"Make music with the wave of a hand! Sound like an opera star! So easy, anyone can do it!" Such were key selling points of the first commercially available theremin. Hailed as the world's earliest electronic instrument, Radio Corporation of America's (RCA's) theremin looked more like a tiny writing desk than the future of electronica. Built around 1930, the RCA theremin consisted of a hollow wood cube with a sloped lid perched atop four spindly, tapered legs. Were it not for its two prominent antennae, the RCA theremin would have seemed at home in almost any parlor.
The sound of the theremin has been described as "a purified and magnified saxophone" [source: Beckerman] and "a cross between an amplified child's slide whistle, a human voice and the squawks that emanated from early radio speakers" [source: Taub]. Inside the first theremins, a circuit of vacuum tubes, oscillators, coils and wires created electromagnetic fields around the instrument's two antennae. Players fluttered their fingers and waved their hands near the antennae to raise or lower the Theremin's pitch and volume. Inexperienced players often created nothing more than atonal blats and bleats. Theremin masters, however, made the instrument sound as gorgeous and haunting as any operatic aria one might have heard broadcast from Carnegie Hall.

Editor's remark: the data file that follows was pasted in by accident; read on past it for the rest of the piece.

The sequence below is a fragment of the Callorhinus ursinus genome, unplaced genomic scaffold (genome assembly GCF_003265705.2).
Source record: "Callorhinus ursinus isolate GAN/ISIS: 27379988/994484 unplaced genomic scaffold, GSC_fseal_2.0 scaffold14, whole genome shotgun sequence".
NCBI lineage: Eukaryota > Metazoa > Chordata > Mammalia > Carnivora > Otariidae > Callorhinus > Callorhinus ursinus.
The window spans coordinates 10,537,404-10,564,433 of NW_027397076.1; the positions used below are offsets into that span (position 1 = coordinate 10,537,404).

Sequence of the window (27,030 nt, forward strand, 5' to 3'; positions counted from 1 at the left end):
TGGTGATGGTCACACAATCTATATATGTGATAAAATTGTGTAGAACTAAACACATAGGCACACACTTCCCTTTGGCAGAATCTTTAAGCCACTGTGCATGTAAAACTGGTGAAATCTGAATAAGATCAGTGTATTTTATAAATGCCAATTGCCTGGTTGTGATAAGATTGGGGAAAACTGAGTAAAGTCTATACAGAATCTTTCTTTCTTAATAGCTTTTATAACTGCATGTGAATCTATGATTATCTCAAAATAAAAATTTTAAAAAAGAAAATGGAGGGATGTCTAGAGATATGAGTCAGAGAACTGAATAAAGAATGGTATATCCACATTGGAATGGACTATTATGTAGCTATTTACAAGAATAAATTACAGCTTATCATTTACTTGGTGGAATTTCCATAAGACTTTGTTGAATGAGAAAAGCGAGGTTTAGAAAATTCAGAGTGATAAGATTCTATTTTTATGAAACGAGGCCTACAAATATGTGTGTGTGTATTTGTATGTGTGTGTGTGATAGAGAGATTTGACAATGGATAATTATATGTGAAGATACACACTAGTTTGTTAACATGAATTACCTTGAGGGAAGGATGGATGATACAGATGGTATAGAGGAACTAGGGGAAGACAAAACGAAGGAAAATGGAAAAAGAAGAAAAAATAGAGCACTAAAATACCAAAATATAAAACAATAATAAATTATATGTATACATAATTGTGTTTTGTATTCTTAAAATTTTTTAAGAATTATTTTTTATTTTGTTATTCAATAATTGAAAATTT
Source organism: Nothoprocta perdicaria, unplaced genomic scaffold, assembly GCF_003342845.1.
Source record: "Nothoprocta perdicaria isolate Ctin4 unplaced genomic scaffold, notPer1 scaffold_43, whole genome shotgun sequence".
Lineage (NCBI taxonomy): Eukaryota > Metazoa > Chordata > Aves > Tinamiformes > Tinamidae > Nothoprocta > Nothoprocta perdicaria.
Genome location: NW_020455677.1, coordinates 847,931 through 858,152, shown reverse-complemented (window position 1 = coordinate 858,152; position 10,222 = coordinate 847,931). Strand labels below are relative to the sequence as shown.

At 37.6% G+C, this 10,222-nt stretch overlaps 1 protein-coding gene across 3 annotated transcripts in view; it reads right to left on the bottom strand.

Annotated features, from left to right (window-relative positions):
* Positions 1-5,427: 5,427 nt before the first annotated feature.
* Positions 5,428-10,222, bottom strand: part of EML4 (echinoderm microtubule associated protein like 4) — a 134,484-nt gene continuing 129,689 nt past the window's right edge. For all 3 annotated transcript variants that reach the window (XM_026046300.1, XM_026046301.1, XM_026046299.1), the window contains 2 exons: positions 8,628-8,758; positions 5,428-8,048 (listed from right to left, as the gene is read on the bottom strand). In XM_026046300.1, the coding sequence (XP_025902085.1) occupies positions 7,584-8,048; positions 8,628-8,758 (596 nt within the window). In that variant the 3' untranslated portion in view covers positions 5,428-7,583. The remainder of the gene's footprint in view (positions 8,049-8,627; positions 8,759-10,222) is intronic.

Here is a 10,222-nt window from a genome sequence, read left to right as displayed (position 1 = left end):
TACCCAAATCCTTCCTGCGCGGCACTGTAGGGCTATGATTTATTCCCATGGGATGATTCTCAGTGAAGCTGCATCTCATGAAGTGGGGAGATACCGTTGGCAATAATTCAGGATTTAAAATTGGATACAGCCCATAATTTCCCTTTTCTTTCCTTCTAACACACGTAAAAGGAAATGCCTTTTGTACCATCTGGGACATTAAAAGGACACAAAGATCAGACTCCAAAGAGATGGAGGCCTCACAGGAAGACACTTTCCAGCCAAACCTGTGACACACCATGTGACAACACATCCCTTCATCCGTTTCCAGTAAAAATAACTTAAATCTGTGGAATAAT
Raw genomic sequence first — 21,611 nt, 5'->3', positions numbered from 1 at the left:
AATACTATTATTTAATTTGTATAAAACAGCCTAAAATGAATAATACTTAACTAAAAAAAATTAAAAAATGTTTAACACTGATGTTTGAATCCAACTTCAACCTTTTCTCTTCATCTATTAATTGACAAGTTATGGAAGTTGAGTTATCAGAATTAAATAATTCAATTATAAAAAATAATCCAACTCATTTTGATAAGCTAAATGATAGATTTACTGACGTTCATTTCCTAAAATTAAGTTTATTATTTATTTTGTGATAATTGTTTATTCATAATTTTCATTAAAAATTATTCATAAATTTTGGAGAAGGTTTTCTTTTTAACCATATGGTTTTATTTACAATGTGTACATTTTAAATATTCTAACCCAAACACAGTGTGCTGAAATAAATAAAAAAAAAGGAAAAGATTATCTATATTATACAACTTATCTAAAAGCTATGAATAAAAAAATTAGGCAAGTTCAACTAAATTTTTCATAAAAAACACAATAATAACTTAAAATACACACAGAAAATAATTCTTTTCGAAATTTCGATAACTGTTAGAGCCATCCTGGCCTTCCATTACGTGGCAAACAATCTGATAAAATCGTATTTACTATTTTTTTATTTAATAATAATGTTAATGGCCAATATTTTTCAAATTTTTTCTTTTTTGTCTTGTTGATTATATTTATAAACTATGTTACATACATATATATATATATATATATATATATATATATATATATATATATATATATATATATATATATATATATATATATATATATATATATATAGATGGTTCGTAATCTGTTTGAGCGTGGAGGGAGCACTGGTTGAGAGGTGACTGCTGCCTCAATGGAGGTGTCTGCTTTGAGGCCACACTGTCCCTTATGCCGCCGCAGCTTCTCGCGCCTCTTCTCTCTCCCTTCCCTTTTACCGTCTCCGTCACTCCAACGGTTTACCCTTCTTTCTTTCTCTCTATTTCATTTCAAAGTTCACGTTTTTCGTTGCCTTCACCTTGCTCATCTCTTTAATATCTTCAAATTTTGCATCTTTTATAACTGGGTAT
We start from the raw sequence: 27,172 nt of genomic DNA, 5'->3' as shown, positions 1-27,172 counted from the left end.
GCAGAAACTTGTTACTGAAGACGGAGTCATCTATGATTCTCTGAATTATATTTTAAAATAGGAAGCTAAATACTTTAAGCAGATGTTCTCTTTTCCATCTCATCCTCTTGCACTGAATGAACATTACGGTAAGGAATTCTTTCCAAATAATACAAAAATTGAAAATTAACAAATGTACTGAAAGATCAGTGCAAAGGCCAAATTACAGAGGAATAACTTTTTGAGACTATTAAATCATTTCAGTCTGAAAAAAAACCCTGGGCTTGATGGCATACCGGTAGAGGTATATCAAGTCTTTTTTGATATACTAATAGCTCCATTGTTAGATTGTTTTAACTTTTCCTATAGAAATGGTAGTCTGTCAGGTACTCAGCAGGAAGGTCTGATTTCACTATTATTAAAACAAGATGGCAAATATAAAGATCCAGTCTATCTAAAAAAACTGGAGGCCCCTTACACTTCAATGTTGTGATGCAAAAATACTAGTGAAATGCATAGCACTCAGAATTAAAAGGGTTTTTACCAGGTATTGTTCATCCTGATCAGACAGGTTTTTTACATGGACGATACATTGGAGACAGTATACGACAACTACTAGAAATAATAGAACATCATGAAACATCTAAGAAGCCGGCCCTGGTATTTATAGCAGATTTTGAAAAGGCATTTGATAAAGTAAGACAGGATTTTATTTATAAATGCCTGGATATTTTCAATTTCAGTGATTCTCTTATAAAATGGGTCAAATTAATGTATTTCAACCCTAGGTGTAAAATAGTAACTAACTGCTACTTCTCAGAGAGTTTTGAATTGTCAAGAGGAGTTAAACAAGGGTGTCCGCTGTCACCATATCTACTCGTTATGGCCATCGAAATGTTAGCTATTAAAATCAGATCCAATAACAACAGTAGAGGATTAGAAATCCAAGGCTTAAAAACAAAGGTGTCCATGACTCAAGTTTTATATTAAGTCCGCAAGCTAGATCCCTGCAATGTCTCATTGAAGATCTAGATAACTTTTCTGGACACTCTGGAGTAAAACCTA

So, what does the theremin have to do with Russian spy technology? We talk about the instrument's tangled history in the next section.